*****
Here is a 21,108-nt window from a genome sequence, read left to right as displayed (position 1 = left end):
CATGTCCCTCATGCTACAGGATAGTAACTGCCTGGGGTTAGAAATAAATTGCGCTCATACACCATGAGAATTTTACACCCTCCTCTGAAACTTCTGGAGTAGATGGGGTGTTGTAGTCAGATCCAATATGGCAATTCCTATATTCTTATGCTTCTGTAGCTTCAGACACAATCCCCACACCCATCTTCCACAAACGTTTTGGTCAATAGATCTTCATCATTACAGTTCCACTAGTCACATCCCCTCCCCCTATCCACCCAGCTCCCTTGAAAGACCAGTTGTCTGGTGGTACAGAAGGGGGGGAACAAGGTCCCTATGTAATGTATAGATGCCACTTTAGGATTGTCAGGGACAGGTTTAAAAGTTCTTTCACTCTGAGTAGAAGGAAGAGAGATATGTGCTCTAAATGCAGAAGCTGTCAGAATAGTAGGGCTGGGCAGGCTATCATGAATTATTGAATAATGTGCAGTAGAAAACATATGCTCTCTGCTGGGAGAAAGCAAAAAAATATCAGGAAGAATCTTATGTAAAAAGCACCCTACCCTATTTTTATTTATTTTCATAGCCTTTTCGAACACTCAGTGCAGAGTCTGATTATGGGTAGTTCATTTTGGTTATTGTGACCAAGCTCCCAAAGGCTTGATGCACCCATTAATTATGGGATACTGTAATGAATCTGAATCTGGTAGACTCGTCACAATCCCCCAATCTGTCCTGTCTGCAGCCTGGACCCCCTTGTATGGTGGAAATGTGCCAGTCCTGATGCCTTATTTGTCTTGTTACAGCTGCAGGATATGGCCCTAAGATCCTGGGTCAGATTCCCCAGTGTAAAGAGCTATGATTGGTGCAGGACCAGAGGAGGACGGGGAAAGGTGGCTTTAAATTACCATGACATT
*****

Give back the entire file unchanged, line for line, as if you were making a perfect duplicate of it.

Here is a 21,108-nt window from a genome sequence, read left to right as displayed (position 1 = left end):
CATGTCCCTCATGCTACAGGATAGTAACTGCCTGGGGTTAGAAATAAATTGCGCTCATACACCATGAGAATTTTACACCCTCCTCTGAAACTTCTGGAGTAGATGGGGTGTTGTAGTCAGATCCAATATGGCAATTCCTATATTCTTATGCTTCTGTAGCTTCAGACACAATCCCCACACCCATCTTCCACAAACGTTTTGGTCAATAGATCTTCATCATTACAGTTCCACTAGTCACATCCCCTCCCCCTATCCACCCAGCTCCCTTGAAAGACCAGTTGTCTGGTGGTACAGAAGGGGGGGAACAAGGTCCCTATGTAATGTATAGATGCCACTTTAGGATTGTCAGGGACAGGTTTAAAAGTTCTTTCACTCTGAGTAGAAGGAAGAGAGATATGTGCTCTAAATGCAGAAGCTGTCAGAATAGTAGGGCTGGGCAGGCTATCATGAATTATTGAATAATGTGCAGTAGAAAACATATGCTCTCTGCTGGGAGAAAGCAAAAAAATATCAGGAAGAATCTTATGTAAAAAGCACCCTACCCTATTTTTATTTATTTTCATAGCCTTTTCGAACACTCAGTGCAGAGTCTGATTATGGGTAGTTCATTTTGGTTATTGTGACCAAGCTCCCAAAGGCTTGATGCACCCATTAATTATGGGATACTGTAATGAATCTGAATCTGGTAGACTCGTCACAATCCCCCAATCTGTCCTGTCTGCAGCCTGGACCCCCTTGTATGGTGGAAATGTGCCAGTCCTGATGCCTTATTTGTCTTGTTACAGCTGCAGGATATGGCCCTAAGATCCTGGGTCAGATTCCCCAGTGTAAAGAGCTATGATTGGTGCAGGACCAGAGGAGGACGGGGAAAGGTGGCTTTAAATTACCATGACATT